Friday, April 27, 2012

Why People Hate Adverbs

I stood resolutely in my pro-adverb stance. I loved the adverbs fiercely, truly, emphatically.

When a character said something, they said it annoyingly or brashly, sometimes harshly. If they were happy, they'd wave ecstatically, nod excitedly, jump up and down feverishly.

I stubbornly jutted out my chin. Desperately, I needed someone to take up the fight for adverbs. There I was, happily scribbling away, each word hungrily yearning to make it to the page until I realized how pretentiously boring they all sounded and erased them.

The hero strutted proudly about. The heroine quivered suddenly as she realized he was the only one for her. Quickly, they united in body and mind. Until the conflict heartlessly ripped them apart. The climax unerringly leaving them questioning each other's motives. Finally, the hero would gently raise the heroine's chin. He'd gaze lovingly into her eyes. He'd kiss her softly, slowly.

Disgustedly, I throw down the pen. My descriptions are packed full of adverbs, and yet I find them unendingly lacking. They're slow, boring, juvenile. Or, rather, they read slowly, boringly and juvenile-y. Just kidding. Still, as an editor, I can't say I haven't seen that done.

The ending is nearly here. The villain fruitlessly tries to win his spoils. The hero steps in, loudly proclaiming his good nature and heart. The heroine swoons delicately.

And everyone lives happily ever after.

And that is why everyone hates adverbs. Just say no to them. They're consistently padding otherwise solid writing. ... See?

Tuesday, April 24, 2012

Why Use a Pen Name?

I hear this a lot:

"You're telling everyone under the sun that you're getting published. You've used your own pictures and linked to your real blog. Why are you bothering with a fake name when you tie everything back to your real life, name included?"

Well, first, I'm proud of myself. As me. I want people to know that I accomplished something.

Second, it's not like I'm F. Scott Fitzgerald. If this book is going to sell, I'm going to need the strength of my friends, family and online network. I'm not breaking new ground. I'm just telling a good story that will never be read if no one hears about it. I need people to know who I am. I need the support.

So, why choose a pseudonym?

1) The obvious reason: You don't want people to know who you are. (Clearly, this is not my reason).

The reasons behind this reason are varied and compelling.

Some authors believe in the stigma of whatever they are writing, be it fan fiction, romance or erotica. Any genre has its definitions and innuendos. Do you want your name behind them? Judgement from other people, particularly loved ones, can be daunting. It's no wonder why some authors would choose not to face it.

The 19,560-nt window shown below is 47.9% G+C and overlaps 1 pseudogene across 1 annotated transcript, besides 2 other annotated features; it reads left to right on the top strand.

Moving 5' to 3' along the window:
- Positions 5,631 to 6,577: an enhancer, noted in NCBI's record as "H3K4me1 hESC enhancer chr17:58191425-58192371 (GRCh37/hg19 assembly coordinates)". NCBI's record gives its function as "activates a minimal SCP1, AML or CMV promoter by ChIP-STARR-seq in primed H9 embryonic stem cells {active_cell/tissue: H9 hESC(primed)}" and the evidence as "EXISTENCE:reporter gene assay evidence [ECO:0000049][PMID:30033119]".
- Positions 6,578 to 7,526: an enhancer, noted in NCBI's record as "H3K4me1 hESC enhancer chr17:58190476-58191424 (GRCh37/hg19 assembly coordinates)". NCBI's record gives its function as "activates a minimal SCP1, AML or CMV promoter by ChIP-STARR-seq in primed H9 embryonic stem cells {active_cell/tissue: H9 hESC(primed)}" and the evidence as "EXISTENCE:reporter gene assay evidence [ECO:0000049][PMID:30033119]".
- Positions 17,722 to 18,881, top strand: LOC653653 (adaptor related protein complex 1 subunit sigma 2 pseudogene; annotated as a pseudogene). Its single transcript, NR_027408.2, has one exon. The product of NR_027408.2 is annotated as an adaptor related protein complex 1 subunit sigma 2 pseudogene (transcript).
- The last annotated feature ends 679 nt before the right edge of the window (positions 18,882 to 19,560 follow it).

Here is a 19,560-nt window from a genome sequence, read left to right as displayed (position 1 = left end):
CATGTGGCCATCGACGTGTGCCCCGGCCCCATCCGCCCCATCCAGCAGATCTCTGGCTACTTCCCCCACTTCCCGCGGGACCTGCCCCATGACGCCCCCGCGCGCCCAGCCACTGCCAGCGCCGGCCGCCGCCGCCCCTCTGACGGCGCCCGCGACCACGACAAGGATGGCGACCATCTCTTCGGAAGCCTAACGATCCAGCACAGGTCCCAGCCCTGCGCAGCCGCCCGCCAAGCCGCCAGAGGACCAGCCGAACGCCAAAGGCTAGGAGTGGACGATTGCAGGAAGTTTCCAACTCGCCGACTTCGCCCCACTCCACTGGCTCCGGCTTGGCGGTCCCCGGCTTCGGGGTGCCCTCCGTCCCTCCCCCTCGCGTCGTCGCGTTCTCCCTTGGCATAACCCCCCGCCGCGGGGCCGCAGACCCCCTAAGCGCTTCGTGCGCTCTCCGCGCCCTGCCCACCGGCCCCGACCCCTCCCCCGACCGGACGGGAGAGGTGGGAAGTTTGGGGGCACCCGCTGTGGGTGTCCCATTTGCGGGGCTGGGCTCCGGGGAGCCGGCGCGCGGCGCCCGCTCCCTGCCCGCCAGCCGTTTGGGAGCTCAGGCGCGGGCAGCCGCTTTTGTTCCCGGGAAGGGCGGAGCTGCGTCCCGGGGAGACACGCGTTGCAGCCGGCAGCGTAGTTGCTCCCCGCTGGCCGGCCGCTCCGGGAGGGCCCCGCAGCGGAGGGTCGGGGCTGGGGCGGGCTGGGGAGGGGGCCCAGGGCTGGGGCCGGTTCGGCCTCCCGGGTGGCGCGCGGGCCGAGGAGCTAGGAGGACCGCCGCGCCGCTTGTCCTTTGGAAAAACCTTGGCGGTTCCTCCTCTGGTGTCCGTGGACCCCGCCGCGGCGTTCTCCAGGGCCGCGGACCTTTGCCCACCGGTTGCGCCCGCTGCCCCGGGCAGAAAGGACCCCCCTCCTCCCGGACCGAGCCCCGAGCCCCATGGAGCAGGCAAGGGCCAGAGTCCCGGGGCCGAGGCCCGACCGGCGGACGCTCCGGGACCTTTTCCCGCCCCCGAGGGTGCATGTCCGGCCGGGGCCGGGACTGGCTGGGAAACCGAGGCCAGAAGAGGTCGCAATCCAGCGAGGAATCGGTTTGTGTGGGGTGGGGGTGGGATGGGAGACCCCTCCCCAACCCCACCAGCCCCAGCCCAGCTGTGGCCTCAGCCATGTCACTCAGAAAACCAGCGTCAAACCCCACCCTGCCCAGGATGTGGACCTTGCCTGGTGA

Some authors do it for show. They want to add to the mystique of their brand. A faceless person behind the curtain gives readers a story to try to figure out beyond what's written on the page. It creates interest not just in one book, but possibly in a lifetime of work.

Some authors simply want to divorce their writer from their lives. By choosing a new name, they allow themselves to choose a new persona to go along with it. If someone is a stay at home mom at 35, suddenly she can become a skydiving 20 year old without a care in the world.

Use caution if you're going to make up an entire other person, though. You must be careful about ages, as an 18 year old might get praise for writing something groundbreaking that would, perhaps, be more expected of a 35 year old. And if your fans find out, and they believed your name to have some semblance of a real person behind it, they might be hurt, annoyed and turned off.

2) Categorization.

This is more along the lines of why I'm using a separate name. I will hopefully branch out as a writer and complete projects of a literary nature, or maybe break into another genre of fiction. People reading the romances will expect only those romantic types of stories from Ninette Swann. If I threw a space baseball fic in there, it would confuse them and probably lose sales.

Many romance authors have double pseudonyms, in fact, for any specific type of story. M/m would get a different name from f/m which in turn would get a different name from shape shifter or menage work. Some have different names for historical versus contemporary romances. It's all in the categorization.

3) You don't want certain people to know who you are.

This is also me. While I don't mind my family and friends and current online network knowing exactly who I am and what I do, ten years from now I don't want my kids being made fun of by some jerks because "their mommy writes porno."

If little Joey comes over and sees my real name and picture on a book with a graphic of a sex scene on the front, he's not going to bother reading through it to get the gist of the story. It's going to end right there, in loads of embarrassment for my little girls (assuming the false generalizations and stigmas in romance writing still exist).

It's one thing for you all to know me, and / or make fun of me. It's quite another thing for my tween girls to have to worry about their friends making fun of them over it.


To round this out, I would say that one reason people do not choose pen names is because they are ashamed of their own work. With both 1 and 3, it's not the author who is the problem. It's the society in which that author lives.

Choosing to use a pen name or not can be nerve-wracking. Before you decide how fake you want your new persona to be, and how many people you want to tell, consider your personal reasons for taking one.

I really like the way I'm going with this. I feel by choosing one in the first place, I've added a modicum of safety for my family in the future, and allowed myself room to branch out. I feel by telling everyone about it, I've spoiled any big "reveal" that critics or fans could make, which would take away from the work I'm putting forth.

So, yes. I have a pen name. But it's not a secret. And that's not so bad.

Monday, April 23, 2012

Man Candy Blog Hop


I'm always looking for more book blogs to peruse and this one happens to come along with man candy. Aces. Please follow and leave a comment so I can follow you back!

I give you the best soccer player in the world.

Cristiano Ronaldo.

Here's the linky list, too!

Friday, April 20, 2012

Author Interview: Tatiana March (The Layton Prophecy)